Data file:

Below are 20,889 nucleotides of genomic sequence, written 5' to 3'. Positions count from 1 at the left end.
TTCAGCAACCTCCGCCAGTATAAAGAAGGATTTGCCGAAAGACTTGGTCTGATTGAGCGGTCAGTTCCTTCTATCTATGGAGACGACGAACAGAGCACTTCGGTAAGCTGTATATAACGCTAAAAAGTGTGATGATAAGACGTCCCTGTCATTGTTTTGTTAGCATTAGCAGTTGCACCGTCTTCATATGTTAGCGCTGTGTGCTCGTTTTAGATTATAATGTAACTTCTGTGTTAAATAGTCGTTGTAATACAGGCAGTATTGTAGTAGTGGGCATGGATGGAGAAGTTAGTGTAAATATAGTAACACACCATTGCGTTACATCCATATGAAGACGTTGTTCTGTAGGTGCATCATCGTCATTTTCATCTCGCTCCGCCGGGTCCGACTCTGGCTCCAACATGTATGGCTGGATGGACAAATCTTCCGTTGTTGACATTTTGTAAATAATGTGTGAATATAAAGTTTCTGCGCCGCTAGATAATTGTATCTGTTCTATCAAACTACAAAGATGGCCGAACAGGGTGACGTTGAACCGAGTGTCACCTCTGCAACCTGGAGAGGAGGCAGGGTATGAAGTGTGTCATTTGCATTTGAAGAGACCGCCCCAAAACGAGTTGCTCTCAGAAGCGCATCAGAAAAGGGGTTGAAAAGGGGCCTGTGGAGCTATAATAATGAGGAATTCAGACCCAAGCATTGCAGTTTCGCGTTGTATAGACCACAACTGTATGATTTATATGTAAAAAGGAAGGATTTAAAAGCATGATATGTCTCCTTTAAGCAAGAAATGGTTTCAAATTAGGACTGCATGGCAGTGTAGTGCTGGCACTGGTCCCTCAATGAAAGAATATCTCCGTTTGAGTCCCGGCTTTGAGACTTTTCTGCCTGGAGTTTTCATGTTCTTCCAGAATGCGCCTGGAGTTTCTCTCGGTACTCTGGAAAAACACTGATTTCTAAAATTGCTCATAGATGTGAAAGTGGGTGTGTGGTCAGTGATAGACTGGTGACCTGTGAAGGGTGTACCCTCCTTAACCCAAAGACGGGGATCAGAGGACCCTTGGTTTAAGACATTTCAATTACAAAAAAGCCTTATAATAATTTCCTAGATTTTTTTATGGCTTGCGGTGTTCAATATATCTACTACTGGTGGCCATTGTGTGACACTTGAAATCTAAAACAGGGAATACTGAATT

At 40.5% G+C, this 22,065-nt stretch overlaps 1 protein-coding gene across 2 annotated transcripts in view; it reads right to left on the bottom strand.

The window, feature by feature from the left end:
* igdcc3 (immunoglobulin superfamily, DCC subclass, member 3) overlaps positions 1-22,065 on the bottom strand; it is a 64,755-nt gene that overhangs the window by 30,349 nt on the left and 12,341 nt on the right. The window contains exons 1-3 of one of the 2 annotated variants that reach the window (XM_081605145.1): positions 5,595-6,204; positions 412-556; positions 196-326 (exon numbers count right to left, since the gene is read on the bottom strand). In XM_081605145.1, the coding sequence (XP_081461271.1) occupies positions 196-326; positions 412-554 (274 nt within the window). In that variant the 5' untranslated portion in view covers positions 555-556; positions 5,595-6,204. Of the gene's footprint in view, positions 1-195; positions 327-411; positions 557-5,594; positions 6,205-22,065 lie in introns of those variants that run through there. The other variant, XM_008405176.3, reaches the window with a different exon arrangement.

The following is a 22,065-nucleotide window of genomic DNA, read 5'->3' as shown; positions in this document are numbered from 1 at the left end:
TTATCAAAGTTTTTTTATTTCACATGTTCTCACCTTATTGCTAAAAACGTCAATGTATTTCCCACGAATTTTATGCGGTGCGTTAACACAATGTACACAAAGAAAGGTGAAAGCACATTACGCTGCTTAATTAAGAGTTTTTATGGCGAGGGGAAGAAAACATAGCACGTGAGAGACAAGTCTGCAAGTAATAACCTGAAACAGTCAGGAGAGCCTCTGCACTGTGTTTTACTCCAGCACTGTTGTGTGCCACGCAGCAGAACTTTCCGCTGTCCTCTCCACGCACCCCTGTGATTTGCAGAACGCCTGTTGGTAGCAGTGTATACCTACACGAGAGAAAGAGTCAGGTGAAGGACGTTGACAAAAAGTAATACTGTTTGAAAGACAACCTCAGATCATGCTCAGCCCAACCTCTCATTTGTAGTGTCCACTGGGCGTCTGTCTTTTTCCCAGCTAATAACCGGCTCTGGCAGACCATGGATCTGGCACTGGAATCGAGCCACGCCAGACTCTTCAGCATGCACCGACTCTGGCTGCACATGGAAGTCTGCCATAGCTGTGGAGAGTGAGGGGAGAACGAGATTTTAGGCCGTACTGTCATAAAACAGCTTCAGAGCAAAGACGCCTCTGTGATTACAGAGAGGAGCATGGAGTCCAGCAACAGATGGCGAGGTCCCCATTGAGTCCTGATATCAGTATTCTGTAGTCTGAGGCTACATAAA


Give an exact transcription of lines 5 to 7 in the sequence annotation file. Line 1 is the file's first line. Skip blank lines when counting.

* igdcc3 (immunoglobulin superfamily, DCC subclass, member 3) overlaps positions 1-22,065 on the bottom strand; it is a 64,755-nt gene that overhangs the window by 30,349 nt on the left and 12,341 nt on the right. The window contains exons 1-3 of one of the 2 annotated variants that reach the window (XM_081605145.1): positions 5,595-6,204; positions 412-556; positions 196-326 (exon numbers count right to left, since the gene is read on the bottom strand). In XM_081605145.1, the coding sequence (XP_081461271.1) occupies positions 196-326; positions 412-554 (274 nt within the window). In that variant the 5' untranslated portion in view covers positions 555-556; positions 5,595-6,204. Of the gene's footprint in view, positions 1-195; positions 327-411; positions 557-5,594; positions 6,205-22,065 lie in introns of those variants that run through there. The other variant, XM_008405176.3, reaches the window with a different exon arrangement.

The following is a 22,065-nucleotide window of genomic DNA, read 5'->3' as shown; positions in this document are numbered from 1 at the left end:
TTATCAAAGTTTTTTTATTTCACATGTTCTCACCTTATTGCTAAAAACGTCAATGTATTTCCCACGAATTTTATGCGGTGCGTTAACACAATGTACACAAAGAAAGGTGAAAGCACATTACGCTGCTTAATTAAGAGTTTTTATGGCGAGGGGAAGAAAACATAGCACGTGAGAGACAAGTCTGCAAGTAATAACCTGAAACAGTCAGGAGAGCCTCTGCACTGTGTTTTACTCCAGCACTGTTGTGTGCCACGCAGCAGAACTTTCCGCTGTCCTCTCCACGCACCCCTGTGATTTGCAGAACGCCTGTTGGTAGCAGTGTATACCTACACGAGAGAAAGAGTCAGGTGAAGGACGTTGACAAAAAGTAATACTGTTTGAAAGACAACCTCAGATCATGCTCAGCCCAACCTCTCATTTGTAGTGTCCACTGGGCGTCTGTCTTTTTCCCAGCTAATAACCGGCTCTGGCAGACCATGGATCTGGCACTGGAATCGAGCCACGCCAGACTCTTCAGCATGCACCGACTCTGGCTGCACATGGAAGTCTGCCATAGCTGTGGAGAGTGAGGGGAGAACGAGATTTTAGGCCGTACTGTCATAAAACAGCTTCAGAGCAAAGACGCCTCTGTGATTACAGAGAGGAGCATGGAGTCCAGCAACAGATGGCGAGGTCCCCATTGAGTCCTGATATCAGTATTCTGTAGTCTGAGGCTACATAAA